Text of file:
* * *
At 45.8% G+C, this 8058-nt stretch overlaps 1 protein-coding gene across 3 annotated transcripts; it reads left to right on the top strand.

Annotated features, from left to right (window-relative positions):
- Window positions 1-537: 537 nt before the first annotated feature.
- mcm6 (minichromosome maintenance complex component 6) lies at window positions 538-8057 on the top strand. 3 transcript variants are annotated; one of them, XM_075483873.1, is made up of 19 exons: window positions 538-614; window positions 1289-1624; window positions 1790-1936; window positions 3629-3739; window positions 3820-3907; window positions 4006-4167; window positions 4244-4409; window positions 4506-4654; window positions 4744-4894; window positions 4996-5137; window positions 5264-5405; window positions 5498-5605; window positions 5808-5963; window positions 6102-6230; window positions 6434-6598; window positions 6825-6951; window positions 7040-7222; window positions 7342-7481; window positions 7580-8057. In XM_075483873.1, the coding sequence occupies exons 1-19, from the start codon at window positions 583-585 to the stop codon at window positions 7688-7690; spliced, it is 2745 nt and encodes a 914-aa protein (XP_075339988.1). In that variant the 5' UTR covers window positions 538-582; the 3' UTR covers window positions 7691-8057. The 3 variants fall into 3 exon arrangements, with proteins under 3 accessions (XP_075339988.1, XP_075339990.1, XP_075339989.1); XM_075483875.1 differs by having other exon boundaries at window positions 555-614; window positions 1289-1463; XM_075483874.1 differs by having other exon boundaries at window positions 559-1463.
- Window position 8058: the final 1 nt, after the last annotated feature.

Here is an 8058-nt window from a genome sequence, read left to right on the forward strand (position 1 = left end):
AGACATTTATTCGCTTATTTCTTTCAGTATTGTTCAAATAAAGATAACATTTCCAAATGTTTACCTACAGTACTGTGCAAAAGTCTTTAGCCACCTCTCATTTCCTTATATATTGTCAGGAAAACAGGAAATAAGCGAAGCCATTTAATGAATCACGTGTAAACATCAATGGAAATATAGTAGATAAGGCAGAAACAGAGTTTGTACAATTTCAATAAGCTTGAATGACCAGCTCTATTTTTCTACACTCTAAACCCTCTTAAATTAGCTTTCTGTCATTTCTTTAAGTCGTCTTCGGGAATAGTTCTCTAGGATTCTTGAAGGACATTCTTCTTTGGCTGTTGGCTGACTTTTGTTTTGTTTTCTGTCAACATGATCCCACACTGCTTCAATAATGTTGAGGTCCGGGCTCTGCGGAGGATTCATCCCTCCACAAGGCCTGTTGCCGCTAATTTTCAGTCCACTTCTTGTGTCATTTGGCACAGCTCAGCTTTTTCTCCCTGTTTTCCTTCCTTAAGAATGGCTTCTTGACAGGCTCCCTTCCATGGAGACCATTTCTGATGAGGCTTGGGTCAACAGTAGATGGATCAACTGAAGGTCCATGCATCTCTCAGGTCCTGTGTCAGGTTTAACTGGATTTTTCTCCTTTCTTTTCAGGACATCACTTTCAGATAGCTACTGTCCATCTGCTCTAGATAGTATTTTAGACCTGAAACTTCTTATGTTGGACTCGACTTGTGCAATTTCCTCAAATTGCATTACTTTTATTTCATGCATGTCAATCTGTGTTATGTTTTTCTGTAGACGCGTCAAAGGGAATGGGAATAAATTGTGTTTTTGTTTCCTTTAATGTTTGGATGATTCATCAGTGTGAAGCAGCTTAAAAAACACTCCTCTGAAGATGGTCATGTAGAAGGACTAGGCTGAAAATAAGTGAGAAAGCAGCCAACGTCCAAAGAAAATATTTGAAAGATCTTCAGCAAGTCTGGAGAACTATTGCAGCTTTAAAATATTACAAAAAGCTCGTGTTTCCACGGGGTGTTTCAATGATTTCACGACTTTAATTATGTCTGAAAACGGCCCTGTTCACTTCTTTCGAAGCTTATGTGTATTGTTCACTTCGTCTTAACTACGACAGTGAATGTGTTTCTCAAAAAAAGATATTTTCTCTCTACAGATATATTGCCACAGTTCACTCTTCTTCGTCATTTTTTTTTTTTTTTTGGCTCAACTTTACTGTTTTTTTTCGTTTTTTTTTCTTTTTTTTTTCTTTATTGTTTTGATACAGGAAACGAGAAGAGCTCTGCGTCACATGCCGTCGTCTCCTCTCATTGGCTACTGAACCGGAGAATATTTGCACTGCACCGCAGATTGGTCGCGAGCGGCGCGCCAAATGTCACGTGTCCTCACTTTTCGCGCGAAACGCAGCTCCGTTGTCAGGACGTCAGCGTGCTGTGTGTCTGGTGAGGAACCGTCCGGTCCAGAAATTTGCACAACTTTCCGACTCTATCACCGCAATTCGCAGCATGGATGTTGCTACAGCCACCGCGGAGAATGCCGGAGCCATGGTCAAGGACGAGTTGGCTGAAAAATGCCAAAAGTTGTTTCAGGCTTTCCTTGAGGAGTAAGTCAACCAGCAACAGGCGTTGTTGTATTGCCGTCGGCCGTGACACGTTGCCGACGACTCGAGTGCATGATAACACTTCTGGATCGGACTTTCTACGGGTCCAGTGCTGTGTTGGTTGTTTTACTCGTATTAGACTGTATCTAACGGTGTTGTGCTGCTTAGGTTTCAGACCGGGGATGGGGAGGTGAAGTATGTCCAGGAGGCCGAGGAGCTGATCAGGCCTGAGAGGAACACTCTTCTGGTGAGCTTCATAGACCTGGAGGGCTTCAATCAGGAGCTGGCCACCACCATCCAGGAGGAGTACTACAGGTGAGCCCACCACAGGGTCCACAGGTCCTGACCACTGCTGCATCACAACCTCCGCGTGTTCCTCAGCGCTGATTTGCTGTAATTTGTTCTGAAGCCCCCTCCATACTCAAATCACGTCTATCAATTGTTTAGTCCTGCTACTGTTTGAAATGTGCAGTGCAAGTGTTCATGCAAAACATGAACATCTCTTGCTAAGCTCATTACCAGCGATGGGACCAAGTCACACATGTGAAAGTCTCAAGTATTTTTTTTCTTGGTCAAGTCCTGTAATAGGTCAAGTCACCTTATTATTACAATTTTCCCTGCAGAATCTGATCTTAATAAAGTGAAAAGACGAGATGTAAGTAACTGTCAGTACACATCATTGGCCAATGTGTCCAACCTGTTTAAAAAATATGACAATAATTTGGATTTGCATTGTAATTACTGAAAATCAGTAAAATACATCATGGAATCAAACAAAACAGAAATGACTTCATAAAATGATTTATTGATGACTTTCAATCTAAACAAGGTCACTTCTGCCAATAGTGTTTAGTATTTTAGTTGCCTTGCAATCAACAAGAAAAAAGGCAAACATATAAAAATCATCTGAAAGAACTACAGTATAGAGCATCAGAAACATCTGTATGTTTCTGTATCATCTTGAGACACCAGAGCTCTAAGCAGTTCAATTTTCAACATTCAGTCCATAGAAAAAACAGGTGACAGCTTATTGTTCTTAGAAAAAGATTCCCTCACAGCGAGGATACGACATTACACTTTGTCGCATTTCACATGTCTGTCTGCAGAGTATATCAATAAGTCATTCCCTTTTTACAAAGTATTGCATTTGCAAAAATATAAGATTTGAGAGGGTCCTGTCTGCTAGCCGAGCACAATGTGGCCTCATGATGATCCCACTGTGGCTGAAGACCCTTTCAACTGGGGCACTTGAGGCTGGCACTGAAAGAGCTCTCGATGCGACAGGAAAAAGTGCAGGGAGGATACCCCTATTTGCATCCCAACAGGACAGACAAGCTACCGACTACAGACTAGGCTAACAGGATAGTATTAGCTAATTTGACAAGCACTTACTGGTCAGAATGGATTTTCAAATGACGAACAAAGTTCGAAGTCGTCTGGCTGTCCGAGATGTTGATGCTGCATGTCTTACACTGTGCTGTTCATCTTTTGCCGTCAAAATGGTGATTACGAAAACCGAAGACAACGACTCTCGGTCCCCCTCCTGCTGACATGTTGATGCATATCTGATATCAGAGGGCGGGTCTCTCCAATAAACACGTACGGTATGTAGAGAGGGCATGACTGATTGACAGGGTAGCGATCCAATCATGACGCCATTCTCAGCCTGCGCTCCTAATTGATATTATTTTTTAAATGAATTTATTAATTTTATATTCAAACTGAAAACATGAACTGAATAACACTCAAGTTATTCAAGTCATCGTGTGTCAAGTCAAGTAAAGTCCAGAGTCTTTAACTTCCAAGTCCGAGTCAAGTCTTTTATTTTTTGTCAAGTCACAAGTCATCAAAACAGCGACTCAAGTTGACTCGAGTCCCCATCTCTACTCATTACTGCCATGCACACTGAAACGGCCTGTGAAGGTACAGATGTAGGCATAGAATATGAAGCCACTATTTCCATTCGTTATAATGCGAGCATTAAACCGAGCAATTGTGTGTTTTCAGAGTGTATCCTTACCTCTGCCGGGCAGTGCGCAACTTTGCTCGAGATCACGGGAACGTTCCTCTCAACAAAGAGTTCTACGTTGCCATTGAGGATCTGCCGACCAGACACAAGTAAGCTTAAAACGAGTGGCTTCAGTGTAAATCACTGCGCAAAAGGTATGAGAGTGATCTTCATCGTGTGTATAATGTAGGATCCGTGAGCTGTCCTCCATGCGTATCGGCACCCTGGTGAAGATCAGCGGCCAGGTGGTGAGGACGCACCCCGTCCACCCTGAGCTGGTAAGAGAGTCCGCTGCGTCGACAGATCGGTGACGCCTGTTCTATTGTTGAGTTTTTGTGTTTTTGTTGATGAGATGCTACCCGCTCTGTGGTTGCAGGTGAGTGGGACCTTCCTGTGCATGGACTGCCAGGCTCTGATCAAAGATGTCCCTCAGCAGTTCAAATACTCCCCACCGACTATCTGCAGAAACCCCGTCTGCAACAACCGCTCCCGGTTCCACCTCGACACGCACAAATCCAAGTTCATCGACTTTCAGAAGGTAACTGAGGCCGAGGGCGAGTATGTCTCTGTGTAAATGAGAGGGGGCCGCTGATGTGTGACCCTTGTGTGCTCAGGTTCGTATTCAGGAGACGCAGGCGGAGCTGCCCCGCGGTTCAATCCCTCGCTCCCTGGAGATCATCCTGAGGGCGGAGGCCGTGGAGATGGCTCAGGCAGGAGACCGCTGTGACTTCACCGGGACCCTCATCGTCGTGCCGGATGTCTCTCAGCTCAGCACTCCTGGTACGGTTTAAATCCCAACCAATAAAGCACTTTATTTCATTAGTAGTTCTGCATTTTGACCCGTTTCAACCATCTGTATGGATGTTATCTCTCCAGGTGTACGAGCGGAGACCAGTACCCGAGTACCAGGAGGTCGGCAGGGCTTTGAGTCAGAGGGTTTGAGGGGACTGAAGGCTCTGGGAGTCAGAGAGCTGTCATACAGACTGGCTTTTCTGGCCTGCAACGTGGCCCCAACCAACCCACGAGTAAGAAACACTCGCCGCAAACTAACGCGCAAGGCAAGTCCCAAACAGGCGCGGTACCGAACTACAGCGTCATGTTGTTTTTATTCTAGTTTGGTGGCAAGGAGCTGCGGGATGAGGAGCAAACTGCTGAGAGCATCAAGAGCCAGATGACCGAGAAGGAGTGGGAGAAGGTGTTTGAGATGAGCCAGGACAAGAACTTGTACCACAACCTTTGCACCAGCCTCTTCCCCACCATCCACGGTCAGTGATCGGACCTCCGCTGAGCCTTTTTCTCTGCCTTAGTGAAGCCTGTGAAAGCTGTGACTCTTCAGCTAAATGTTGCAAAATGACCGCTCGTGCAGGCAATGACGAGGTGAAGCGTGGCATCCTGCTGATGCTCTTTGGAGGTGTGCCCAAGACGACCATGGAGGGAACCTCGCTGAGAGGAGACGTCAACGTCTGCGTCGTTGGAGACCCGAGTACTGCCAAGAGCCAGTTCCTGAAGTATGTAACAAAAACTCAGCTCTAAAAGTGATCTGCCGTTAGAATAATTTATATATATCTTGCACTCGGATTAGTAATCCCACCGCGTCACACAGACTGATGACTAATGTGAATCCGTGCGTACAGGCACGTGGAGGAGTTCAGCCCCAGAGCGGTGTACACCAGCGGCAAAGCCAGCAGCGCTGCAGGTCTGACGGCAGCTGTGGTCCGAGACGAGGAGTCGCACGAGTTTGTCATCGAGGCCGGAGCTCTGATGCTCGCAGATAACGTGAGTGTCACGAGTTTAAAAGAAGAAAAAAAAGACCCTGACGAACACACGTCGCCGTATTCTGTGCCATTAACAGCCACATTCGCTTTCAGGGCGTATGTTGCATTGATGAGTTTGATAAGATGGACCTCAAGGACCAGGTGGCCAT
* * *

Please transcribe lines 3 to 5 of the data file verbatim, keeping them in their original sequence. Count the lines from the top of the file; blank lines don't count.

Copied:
- Window positions 1-537: 537 nt before the first annotated feature.
- mcm6 (minichromosome maintenance complex component 6) lies at window positions 538-8057 on the top strand. 3 transcript variants are annotated; one of them, XM_075483873.1, is made up of 19 exons: window positions 538-614; window positions 1289-1624; window positions 1790-1936; window positions 3629-3739; window positions 3820-3907; window positions 4006-4167; window positions 4244-4409; window positions 4506-4654; window positions 4744-4894; window positions 4996-5137; window positions 5264-5405; window positions 5498-5605; window positions 5808-5963; window positions 6102-6230; window positions 6434-6598; window positions 6825-6951; window positions 7040-7222; window positions 7342-7481; window positions 7580-8057. In XM_075483873.1, the coding sequence occupies exons 1-19, from the start codon at window positions 583-585 to the stop codon at window positions 7688-7690; spliced, it is 2745 nt and encodes a 914-aa protein (XP_075339988.1). In that variant the 5' UTR covers window positions 538-582; the 3' UTR covers window positions 7691-8057. The 3 variants fall into 3 exon arrangements, with proteins under 3 accessions (XP_075339988.1, XP_075339990.1, XP_075339989.1); XM_075483875.1 differs by having other exon boundaries at window positions 555-614; window positions 1289-1463; XM_075483874.1 differs by having other exon boundaries at window positions 559-1463.
- Window position 8058: the final 1 nt, after the last annotated feature.